California enforces an energy code that helps conserve energy and reduce greenhouse gases in homes and businesses. This code is called Building Energy Efficiency Standards Title 24. The California Energy Commission makes updates to this code every three years.
If you live in California, it’s important to meet the 2019 Title 24, Part 6 standards regarding the MERV 13 requirement for air filters, especially if you’re planning any home renovations or additions. Your city or county has the right to check that your home complies with Title 24 requirements.
Do you know the types of air filters in your home’s HVAC system? Do they meet the Title 24 requirements? Read more to find out how to meet California’s energy-efficient standards in your home or business.
What Is the Title 24, MERV 13 Requirement for Your Home?
Title 24 deals with several energy efficiency regulations. These include ventilation, cool roof, windows, skylights, radiant barrier, insulation, lighting, water heaters, and HVAC.
One of the biggest changes to Title 24 in 2019 is the upgrade of air filters. Previously, the energy code required MERV 8 filters in office buildings, high-rise residential, and hotel rooms. Title 24 now requires the minimum efficiency value of filters to be MERV 13 in new construction.
Also, if you live in a low-rise residence, the new Building Energy Efficiency Standards for 2019 require MERV 13 or equivalent filters for your HVAC and ventilation systems if it’s new construction or being renovated.
Why You Need HVAC Air Filtration
Originally, air filters prevented combustible material from getting into forced-air furnaces. As HVAC systems became more complex and expensive, filtration became crucial for protecting the components in these systems, as well as providing better indoor air quality.
Today, the improved efficiency of air filters protect your family and your HVAC equipment. This is where the use of Minimum Efficiency Reporting Value (MERV) ratings come into the picture.
What Is a MERV Rated Filter?
Are you confused about your air filter MERV rating choices? Here are a few facts you should know about MERV ratings, and how they improve the indoor air quality (IAQ) of your home.
MERV ratings on filters began in 1999 with a standard created by the American Society of Heating, Refrigerating, and Air Conditioning Engineers (ASHRAE). They used this standard for measuring the minimum operating capacity for air filters.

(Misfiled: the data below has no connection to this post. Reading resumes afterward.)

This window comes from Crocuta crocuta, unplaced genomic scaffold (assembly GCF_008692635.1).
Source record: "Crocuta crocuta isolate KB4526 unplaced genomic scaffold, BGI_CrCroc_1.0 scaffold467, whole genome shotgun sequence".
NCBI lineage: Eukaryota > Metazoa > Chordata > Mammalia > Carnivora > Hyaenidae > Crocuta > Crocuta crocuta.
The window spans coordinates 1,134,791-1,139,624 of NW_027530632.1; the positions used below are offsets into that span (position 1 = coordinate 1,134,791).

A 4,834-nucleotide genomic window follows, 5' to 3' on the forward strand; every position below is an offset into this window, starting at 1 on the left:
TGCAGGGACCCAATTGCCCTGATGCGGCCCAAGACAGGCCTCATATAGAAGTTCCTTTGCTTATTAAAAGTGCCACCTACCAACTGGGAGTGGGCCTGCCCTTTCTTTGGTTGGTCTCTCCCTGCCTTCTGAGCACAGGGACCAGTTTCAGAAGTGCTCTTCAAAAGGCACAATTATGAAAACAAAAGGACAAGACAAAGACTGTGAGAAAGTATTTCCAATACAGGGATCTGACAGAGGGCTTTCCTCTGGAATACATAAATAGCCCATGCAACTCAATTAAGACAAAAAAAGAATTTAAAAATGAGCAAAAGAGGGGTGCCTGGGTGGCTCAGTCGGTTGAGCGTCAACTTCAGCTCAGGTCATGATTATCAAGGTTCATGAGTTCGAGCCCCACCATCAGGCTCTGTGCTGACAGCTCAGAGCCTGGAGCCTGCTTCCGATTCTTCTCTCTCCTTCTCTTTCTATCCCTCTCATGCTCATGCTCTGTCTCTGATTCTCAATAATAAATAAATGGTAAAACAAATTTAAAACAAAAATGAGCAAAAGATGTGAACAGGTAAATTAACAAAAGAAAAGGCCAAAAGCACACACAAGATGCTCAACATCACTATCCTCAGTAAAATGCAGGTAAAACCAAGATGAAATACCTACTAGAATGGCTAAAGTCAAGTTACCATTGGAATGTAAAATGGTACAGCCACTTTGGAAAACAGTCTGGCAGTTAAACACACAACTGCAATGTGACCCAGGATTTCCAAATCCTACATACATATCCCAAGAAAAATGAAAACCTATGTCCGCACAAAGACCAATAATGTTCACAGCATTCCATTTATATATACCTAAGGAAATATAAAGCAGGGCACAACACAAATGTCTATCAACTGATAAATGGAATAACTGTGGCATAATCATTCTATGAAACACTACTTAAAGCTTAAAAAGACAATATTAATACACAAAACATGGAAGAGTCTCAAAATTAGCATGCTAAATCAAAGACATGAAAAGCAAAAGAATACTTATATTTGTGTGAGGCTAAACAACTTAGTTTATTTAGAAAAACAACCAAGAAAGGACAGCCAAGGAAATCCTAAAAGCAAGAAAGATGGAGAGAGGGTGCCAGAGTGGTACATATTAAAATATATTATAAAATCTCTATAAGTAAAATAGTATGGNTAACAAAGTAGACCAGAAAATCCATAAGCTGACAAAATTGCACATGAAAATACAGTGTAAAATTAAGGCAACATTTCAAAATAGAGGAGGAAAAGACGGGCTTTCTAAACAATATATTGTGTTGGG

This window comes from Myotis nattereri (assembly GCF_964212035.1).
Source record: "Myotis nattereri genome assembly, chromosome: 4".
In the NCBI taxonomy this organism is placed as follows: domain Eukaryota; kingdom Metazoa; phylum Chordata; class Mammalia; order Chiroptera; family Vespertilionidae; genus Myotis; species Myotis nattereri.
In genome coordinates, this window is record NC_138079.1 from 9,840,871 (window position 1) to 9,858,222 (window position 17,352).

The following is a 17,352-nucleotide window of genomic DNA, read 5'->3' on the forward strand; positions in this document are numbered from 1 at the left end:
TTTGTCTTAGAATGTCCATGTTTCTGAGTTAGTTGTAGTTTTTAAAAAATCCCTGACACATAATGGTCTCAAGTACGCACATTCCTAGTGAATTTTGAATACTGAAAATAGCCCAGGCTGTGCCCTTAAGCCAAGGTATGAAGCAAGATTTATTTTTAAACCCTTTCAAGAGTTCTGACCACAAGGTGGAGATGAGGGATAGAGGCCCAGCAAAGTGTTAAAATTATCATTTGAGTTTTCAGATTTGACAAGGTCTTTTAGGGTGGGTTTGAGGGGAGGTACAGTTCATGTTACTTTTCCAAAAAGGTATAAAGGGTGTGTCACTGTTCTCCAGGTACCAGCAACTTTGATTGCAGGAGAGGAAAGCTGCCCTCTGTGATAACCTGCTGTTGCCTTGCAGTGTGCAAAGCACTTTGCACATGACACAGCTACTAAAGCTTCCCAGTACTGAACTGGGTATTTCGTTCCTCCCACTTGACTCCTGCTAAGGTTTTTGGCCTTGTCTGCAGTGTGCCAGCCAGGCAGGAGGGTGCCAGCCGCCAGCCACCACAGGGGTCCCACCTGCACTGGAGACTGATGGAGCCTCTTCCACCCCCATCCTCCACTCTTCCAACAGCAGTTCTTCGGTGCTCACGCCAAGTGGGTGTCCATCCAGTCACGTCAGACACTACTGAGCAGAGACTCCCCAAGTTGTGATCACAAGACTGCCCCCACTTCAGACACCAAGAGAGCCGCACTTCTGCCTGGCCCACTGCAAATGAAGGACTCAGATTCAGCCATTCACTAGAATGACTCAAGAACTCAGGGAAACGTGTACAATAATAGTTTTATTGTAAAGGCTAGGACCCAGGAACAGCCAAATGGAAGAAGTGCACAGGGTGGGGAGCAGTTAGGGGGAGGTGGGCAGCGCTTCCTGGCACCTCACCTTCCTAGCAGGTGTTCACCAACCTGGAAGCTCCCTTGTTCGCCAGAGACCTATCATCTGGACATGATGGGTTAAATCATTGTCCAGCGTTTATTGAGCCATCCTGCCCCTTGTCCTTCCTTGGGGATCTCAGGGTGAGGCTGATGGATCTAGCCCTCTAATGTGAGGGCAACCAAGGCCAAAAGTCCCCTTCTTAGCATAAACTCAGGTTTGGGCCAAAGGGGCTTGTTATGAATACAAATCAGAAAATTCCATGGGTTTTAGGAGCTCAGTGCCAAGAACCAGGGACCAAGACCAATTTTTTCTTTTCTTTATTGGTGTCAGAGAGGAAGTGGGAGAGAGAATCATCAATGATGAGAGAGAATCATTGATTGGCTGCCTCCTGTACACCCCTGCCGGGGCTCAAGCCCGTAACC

ASHRAE tested the filters and gave them a number value, which showed the efficiency of the filter for capturing different sized air particles.
The filters have ratings from MERV 1 to MERV 16. The higher the rating, the more particles the filter catches. Keep in mind, you don’t always need the highest-rated filter. You need to choose one that meets the requirements for your home’s HVAC system and the removal of relevant contaminants.
The reason MERV filters with higher number values capture more particles is that the weave in the filter is tighter. MERV 13 filters are great for home use because they are able to remove particles of lower-rated filters, plus smoke, bacteria, smog, and aerosols. It’s important to remember that if you live in an established house and don’t plan on renovating, you can keep your MERV 8 filters. You can also upgrade to a MERV 11 filter which is a great step in between the two.
Which MERV 13 Filter Size to Choose to Meet Title 24 Standards
In order for your MERV 13 air filter to have maximum filtration to block 98 percent of the contaminants in your HVAC system, make sure you choose the right size. You might even need a customized filter to fit correctly in your system.
Filter sizes usually come in one-inch, two-inch, and four-inch thicknesses. You also have to make sure you choose the right dimensions for your filters. For example, you might need a 6 ⅞ X 5 ⅞ X 1″ filter or something larger like a 19 X 19 X 4″. You can use a tape measure and an online filter finder to identify the correct size filter for your system.
It’s important to install the correct size so none of the airborne contaminants and allergens enter your living space by bypassing an incorrectly sized filter.
How Often Should You Replace Air Filters?
If you notice dust accumulating on your tables and other home surfaces, it could be a sign that your HVAC filter needs replacing. Another clue is if your heat or air conditioning is running more frequently. Most likely, your air filter is blocked with dirt, dust, and other debris.
It’s a good idea to change one-inch and two-inch filters every three months and four-inch filters every six months.
Replace your air filter right away if you notice any of the following with your filter:
- Damaged or bent fins or holes
- Musty smell
Also, If you open your windows, you might need to replace your filter more often because of outdoor pollutants and dust that flow into your home. Also, if you have pets, check your filter more often because fur and dander can quickly clog your filter.
If your filter gets clogged with dirt and dust, it won’t be able to filter out the pollutants and your HVAC system will also struggle to circulate clean air into your home. This can cause problems with the motor and other components, as well as drive your energy bill up.
Replacing your filter can prevent costly repairs and keep the air in your home clean and fresh.
MERV Filters Keep Your Home’s Air Quality Safe
Indoor air pollution can cause health problems for your family. The best way to lower the risk of airborne contaminants in your living space is to comply with the Title 24 MERV 13 requirement. Whether you use MERV 8 or MERV 13 HVAC filters (or something in between), remember to replace them regularly to keep your air clean from allergens and other pollutants.